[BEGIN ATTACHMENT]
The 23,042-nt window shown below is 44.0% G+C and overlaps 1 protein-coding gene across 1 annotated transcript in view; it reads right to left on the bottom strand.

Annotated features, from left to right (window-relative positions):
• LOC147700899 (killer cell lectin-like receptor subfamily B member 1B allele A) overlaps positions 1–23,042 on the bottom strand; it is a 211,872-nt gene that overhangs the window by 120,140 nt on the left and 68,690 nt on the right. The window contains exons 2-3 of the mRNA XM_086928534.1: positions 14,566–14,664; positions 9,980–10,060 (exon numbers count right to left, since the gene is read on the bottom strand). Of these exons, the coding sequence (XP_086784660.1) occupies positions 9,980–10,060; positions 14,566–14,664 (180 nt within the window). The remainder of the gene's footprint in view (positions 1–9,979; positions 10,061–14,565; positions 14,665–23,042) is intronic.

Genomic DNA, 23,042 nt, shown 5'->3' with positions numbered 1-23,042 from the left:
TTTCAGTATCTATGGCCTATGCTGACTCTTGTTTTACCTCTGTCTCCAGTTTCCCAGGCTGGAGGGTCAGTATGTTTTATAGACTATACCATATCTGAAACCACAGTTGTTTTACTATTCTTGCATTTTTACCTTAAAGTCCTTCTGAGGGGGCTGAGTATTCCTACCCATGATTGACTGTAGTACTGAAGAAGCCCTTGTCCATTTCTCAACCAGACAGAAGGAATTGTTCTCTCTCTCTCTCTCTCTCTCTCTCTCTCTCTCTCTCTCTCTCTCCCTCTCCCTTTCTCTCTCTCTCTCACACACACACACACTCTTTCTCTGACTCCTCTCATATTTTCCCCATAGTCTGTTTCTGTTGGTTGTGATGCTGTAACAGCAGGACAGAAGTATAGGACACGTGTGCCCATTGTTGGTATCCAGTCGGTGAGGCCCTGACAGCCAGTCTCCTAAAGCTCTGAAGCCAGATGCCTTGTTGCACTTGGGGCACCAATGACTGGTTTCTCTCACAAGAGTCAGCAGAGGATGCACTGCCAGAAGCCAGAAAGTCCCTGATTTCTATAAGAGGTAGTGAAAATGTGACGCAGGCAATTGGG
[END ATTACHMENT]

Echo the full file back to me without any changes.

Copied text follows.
The 23,042-nt window shown below is 44.0% G+C and overlaps 1 protein-coding gene across 1 annotated transcript in view; it reads right to left on the bottom strand.

Annotated features, from left to right (window-relative positions):
• LOC147700899 (killer cell lectin-like receptor subfamily B member 1B allele A) overlaps positions 1–23,042 on the bottom strand; it is a 211,872-nt gene that overhangs the window by 120,140 nt on the left and 68,690 nt on the right. The window contains exons 2-3 of the mRNA XM_086928534.1: positions 14,566–14,664; positions 9,980–10,060 (exon numbers count right to left, since the gene is read on the bottom strand). Of these exons, the coding sequence (XP_086784660.1) occupies positions 9,980–10,060; positions 14,566–14,664 (180 nt within the window). The remainder of the gene's footprint in view (positions 1–9,979; positions 10,061–14,565; positions 14,665–23,042) is intronic.

Genomic DNA, 23,042 nt, shown 5'->3' with positions numbered 1-23,042 from the left:
TTTCAGTATCTATGGCCTATGCTGACTCTTGTTTTACCTCTGTCTCCAGTTTCCCAGGCTGGAGGGTCAGTATGTTTTATAGACTATACCATATCTGAAACCACAGTTGTTTTACTATTCTTGCATTTTTACCTTAAAGTCCTTCTGAGGGGGCTGAGTATTCCTACCCATGATTGACTGTAGTACTGAAGAAGCCCTTGTCCATTTCTCAACCAGACAGAAGGAATTGTTCTCTCTCTCTCTCTCTCTCTCTCTCTCTCTCTCTCTCTCTCTCTCCCTCTCCCTTTCTCTCTCTCTCTCACACACACACACACTCTTTCTCTGACTCCTCTCATATTTTCCCCATAGTCTGTTTCTGTTGGTTGTGATGCTGTAACAGCAGGACAGAAGTATAGGACACGTGTGCCCATTGTTGGTATCCAGTCGGTGAGGCCCTGACAGCCAGTCTCCTAAAGCTCTGAAGCCAGATGCCTTGTTGCACTTGGGGCACCAATGACTGGTTTCTCTCACAAGAGTCAGCAGAGGATGCACTGCCAGAAGCCAGAAAGTCCCTGATTTCTATAAGAGGTAGTGAAAATGTGACGCAGGCAATTGGG